Boston: Little, Brown and Co., 1970.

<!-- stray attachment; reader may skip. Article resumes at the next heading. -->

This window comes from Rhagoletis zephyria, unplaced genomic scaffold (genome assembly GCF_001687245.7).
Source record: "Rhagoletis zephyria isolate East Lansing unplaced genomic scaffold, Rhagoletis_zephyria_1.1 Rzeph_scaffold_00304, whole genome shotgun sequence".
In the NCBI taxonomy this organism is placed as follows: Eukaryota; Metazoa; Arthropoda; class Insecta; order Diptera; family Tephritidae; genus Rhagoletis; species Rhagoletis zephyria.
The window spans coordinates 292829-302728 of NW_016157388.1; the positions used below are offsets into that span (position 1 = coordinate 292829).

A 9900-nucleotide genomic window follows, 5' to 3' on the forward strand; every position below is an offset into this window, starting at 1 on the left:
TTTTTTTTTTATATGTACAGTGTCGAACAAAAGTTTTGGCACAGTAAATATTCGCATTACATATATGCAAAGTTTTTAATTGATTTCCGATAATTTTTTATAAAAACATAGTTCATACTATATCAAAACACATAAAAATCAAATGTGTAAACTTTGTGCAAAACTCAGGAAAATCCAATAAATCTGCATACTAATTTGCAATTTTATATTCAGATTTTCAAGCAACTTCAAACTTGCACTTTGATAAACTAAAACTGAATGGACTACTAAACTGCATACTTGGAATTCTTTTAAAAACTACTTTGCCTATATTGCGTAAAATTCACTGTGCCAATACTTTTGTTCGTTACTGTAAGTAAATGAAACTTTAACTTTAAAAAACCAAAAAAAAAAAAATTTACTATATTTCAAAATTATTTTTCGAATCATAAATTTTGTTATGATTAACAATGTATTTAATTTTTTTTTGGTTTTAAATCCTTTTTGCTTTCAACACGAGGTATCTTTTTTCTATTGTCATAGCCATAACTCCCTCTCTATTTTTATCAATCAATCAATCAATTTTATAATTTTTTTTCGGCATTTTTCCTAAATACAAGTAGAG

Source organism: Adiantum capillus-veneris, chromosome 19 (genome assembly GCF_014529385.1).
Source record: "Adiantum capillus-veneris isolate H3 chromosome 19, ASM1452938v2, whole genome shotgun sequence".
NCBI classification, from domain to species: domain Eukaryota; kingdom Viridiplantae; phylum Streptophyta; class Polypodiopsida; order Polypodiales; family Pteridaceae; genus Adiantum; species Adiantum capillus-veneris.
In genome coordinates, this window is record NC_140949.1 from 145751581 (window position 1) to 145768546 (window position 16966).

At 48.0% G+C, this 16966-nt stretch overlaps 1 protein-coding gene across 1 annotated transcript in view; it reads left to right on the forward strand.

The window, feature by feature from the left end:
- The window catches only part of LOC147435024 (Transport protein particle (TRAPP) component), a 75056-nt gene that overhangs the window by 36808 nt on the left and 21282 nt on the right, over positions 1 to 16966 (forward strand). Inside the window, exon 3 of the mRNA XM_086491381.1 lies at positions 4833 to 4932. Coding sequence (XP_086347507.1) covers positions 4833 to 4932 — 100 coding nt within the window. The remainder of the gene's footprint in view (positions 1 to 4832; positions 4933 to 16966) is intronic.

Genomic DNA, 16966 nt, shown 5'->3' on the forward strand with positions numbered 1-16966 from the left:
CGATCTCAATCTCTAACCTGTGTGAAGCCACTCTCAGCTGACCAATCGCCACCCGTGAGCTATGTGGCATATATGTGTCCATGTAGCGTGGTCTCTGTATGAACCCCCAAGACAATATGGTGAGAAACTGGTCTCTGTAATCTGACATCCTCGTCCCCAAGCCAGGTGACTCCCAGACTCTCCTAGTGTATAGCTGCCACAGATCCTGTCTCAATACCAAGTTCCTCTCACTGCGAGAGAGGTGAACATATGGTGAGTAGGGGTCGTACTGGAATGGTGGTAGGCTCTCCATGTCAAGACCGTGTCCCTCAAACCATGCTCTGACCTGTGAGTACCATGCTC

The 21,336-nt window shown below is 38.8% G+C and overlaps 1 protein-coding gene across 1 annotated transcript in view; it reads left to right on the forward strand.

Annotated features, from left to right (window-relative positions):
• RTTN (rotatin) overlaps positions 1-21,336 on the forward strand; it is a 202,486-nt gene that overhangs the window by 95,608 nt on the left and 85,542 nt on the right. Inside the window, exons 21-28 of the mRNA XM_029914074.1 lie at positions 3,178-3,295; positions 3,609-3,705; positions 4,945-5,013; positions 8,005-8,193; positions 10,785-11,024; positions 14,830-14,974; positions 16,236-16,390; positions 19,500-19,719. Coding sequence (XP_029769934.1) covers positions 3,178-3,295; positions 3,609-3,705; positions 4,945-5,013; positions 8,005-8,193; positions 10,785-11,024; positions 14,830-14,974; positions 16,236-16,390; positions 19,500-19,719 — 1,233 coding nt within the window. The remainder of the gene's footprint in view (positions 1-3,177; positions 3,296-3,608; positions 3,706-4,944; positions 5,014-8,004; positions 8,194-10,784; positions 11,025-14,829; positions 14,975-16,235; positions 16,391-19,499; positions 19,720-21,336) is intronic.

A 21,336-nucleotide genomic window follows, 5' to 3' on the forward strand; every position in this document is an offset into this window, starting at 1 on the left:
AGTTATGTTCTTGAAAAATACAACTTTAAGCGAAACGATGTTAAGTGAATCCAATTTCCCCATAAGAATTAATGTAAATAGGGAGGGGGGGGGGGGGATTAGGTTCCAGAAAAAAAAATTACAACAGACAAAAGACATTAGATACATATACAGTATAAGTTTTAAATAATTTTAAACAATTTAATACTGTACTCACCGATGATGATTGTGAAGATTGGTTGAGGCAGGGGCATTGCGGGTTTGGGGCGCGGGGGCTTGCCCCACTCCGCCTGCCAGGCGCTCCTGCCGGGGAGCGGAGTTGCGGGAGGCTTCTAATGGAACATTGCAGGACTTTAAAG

“‘This book will probably strike many readers as the work of an ill-tempered and mean-spirited fellow.’ These words begin Edward Banfield’s 1970 classic, The Unheavenly City, one of the most contentious, interesting, and insightful books ever written on urban policy. Banfield was often right, but he was never more accurate than in foreseeing the storm of angry reviews that greeted his book. Banfield described The Unheavenly City as “an attempt by a social scientist to think about the problems of cities.” In the late 1960s, America took its urban problems and its public intellectuals seriously. Banfield was a serious scholar who stood at the center of the national debate on urban America. Banfield’s core, correct message was that the utopian policies meant to solve America’s urban problems were going to fail. Few today will rise to the defense of the dense housing projects that concentrated the poor, or urban renewal, or the Model Cities Program. Banfield’s statement that mass transit would not ‘make any contribution to the solution of the serious problems of the city’ today seems far wiser than the contemporary denunciation of that claim in the pages of the New York Times.” — Edward Glaeser